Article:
The Conservatives plea bargained down
charges in the in-and-out affair, where they pled guilty to a few lesser
charges and paid the maximum fine on the books, in exchange for the four
individual names at the centre of this being dropped (which includes two
sitting senators). And what did the Conservatives then do? Put out a press
release declaring victory. Because they’re tough on crime – except when it’s
them doing it, apparently.
Political considerations have sidelined the
Keystone XL pipeline . . . until after the next US presidential election.
The Liberals have released a white paper on
party renewal, which contains a number of suggestions, from some structural
reorganization of the various provincial wings (but doesn’t seek
to eliminate them in favour of one central organization, it should be noted), to
the very bad idea of an open primary for leadership selection (we’ve discussed
why this is a very bad idea before), to setting up a fund to defend said future
leader against the inevitable attack ads. With the party holding a convention
in January, I guess we’ll see if this document leads them to some further frank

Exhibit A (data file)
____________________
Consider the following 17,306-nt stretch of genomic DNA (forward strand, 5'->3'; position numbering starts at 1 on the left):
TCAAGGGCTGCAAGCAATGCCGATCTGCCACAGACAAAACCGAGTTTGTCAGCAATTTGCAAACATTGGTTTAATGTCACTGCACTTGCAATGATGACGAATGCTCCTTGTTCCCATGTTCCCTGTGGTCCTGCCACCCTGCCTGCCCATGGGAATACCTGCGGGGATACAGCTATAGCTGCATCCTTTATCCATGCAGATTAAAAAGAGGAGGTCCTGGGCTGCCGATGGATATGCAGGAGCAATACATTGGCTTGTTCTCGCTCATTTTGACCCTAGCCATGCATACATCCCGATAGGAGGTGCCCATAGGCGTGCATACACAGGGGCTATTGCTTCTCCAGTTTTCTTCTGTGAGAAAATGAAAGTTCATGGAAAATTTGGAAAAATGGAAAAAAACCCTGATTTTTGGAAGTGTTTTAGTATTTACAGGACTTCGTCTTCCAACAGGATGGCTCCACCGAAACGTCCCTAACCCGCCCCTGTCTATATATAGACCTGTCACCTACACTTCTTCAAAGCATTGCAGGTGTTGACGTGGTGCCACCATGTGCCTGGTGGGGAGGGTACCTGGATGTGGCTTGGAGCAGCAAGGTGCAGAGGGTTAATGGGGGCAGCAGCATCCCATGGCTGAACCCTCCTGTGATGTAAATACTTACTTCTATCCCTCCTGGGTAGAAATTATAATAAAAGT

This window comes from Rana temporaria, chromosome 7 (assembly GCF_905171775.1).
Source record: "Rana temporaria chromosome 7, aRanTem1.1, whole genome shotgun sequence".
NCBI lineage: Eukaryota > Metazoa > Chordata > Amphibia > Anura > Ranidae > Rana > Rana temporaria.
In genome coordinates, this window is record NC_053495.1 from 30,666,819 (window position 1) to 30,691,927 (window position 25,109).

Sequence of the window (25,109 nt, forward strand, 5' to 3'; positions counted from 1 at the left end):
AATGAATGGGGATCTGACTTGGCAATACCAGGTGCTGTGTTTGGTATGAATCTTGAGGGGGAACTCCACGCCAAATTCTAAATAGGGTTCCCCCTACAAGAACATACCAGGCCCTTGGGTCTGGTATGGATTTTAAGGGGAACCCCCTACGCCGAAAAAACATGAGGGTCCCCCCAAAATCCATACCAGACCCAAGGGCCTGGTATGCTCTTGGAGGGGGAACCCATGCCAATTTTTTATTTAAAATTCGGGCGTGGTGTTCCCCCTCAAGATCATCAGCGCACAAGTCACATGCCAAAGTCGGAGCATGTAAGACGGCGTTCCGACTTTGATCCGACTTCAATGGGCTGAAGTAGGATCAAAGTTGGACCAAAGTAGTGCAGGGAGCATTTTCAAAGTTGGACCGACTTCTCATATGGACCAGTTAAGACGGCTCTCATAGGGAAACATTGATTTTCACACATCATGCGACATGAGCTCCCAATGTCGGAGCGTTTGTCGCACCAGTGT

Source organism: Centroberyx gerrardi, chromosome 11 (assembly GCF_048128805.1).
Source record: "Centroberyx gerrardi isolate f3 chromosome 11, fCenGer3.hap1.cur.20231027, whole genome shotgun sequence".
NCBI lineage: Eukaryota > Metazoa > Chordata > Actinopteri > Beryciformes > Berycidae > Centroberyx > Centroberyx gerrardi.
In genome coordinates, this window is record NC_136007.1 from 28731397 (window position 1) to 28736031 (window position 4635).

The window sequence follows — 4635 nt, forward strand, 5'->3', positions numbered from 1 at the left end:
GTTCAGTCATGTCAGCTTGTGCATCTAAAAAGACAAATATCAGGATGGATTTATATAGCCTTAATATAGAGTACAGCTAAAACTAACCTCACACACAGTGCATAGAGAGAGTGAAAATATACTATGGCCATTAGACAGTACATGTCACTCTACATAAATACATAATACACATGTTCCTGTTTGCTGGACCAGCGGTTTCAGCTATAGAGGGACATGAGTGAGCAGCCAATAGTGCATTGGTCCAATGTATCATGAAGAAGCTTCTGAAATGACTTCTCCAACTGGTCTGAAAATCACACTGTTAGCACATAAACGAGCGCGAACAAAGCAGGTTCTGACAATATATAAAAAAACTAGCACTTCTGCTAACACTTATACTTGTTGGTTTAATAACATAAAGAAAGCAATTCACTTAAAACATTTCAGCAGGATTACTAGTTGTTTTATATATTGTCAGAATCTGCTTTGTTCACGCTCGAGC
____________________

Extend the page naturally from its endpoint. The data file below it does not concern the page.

discussion about their future.
Meanwhile, Liberal party presidential
hopeful Sheila Copps is looking to the Alberta Liberals’ experiment of a
quasi-primary system. You know, the one that got a displaced Progressive
Conservative MLA elected as leader before he’d even joined the caucus. Err, is
that the best system to adopt?
NDP MP Laurin Liu (of the robot hands) talks to students in her old high school (which she graduated from three years
ago) about getting involved in politics.
The tales of sexual harassment that are
coming out from women serving in the RCMP continue to tarnish the force’s
image. There is some discussion that a union could possibly have helped if they
weren’t forbidden to form one.
And the chair of the committee for security and intelligence review resigned yesterday, before MPs could start
demanding his resignation in QP. Now what will they have to talk about next week?